Wideband Noise Blanking

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  • Updated 4 years ago
  • (Edited)
This may be more of an FYI than a question. I enter this as I did a full search on all 19 occurrences of WNB in the users guide to find what a blinking WNB means.  

When the WNB detects a significant change in signal level or bandwidth, it attempts to normalize the slider value. During this time, blanking will be momentarily bypassed, and the WNB indicator in the Panadapter will be highlighted.
So, if I read this correctly, when it is highlighted, like the +20dB or +10dB, it is actually not blanking anything.

Actually, I am going to make this an idea, as I find the blinking WNB to be both confusing and distracting. It seems to work opposite of the 'highlighted' RF Gain figure just to it's right. The fact it is 'blinking' is a distraction and, for one, I don't appreciate that distinction so ... perhaps...it is a distraction with little to no value?

ANF and APF don't have similar flags on the panadapter. Further 

Given the wideband nature of this feature, the threshold slider in the GUI controls an entire SCU, which may have several Panadapters and/or Slice receivers attached to it. For convenience, the slider control is available in each Slice and each Panadapter.
I opened a second panadapter and it did not show the WNB flag next to the RF Gain, nor did it show the WNF as on in the slice. In the 6500 there is only the one SCU, correct, and where it's on in the first open pan, shouldn't it show open in the subsequent panadapters?

So the idea part of this is, if the value of displaying whether or not the WNB is blanking anything adds little to no value, should that 'flag' next to the RF Gain (which has great value there) be removed? Second, if it applies to the entire SCU shouldn't all slices on the SCU show the control enabled with identical slider indicators?

On a separate note, the NB now is awesome!
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Walt - KZ1F

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Posted 4 years ago

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Lee, Elmer

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When  WNB is grayed out the NB is "on" but creating (for want of a better word) the blanking mask.  When WNB is lit blanking is occurring.  For a dramatic amount of blanking, say 15 dbm the condition is obvious but for a virtually noise free band the condition is not obvious necessarily.  The annunciator tells you the state of the noise blanker dynamically.  It is also useful if you want to tune the minimum amount  of blanking, but I haven't found the blanker to really need tuning.  I would prefer this feature be left alone.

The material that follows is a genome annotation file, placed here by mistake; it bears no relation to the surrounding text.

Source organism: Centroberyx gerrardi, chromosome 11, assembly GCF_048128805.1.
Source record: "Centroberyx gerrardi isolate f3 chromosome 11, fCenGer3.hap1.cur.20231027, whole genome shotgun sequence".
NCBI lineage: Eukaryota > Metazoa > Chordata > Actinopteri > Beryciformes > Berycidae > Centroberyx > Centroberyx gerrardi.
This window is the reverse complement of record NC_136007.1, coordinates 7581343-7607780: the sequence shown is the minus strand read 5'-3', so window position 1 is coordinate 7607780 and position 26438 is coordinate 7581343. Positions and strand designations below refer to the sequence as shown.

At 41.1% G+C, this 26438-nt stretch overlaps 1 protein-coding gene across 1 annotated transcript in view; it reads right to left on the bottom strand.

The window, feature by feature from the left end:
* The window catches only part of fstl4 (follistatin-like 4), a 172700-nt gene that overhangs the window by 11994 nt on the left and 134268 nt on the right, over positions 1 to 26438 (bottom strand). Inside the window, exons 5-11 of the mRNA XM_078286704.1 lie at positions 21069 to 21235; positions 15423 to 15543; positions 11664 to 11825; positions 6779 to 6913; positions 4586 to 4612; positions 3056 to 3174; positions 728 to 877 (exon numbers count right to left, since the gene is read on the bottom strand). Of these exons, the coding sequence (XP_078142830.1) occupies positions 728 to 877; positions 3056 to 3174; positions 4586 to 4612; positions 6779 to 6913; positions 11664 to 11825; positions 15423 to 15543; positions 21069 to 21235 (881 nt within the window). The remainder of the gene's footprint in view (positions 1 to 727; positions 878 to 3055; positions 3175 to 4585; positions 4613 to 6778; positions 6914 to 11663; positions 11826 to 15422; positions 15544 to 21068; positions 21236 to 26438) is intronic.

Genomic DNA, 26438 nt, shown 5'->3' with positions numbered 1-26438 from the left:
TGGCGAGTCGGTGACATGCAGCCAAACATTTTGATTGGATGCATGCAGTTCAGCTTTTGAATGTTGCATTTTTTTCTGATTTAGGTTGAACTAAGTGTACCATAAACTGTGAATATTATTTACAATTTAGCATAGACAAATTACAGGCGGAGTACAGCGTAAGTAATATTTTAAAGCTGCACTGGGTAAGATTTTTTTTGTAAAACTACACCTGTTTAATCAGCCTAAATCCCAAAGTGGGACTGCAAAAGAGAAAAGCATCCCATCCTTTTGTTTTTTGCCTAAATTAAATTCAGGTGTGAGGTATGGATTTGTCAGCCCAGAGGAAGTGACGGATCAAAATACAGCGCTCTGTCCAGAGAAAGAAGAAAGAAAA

73  W9OY
(Edited)
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Terry Tankersley

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It works great. I am waiting to hear from my power company to fix a problem pole and my noise is a s8. The new WNB takes it out so I can now use my new 6500. Thank you Flex
Terry  K7NY
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Tim - W4TME, Customer Experience Manager

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WNB works differently from NR so you really can't compare the two.  NR is a narrow bandwidth process that once converged, doesn't usually require re-convergence.  

With WNB, since the bandwidth it operates on is very wide, signals in other parts of the band away from your signal of interest may adversely affect the aggravate signal levels requiring frequent re-training.

In our alpha testing, we received feedback that there was no visual indication that WNB was temporarily disabled while it re-trained  after a significant change in signal level and the WNB indicator.  It seemed that WNB was "broken" (not blanking) when it was actually re-training.  If you want to propose a change, make it an idea post and allow public feedback on the merit of it.

Second, while WNB does operate at the SCU level, it can be applied on a per panadapter basis.  If WNB is not applied to a particular panadapter, we decided there was no need to display the blanking state of WNB.  And all slices within the same panadapter do show the same WNB enabled/disabled state.
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Walt - KZ1F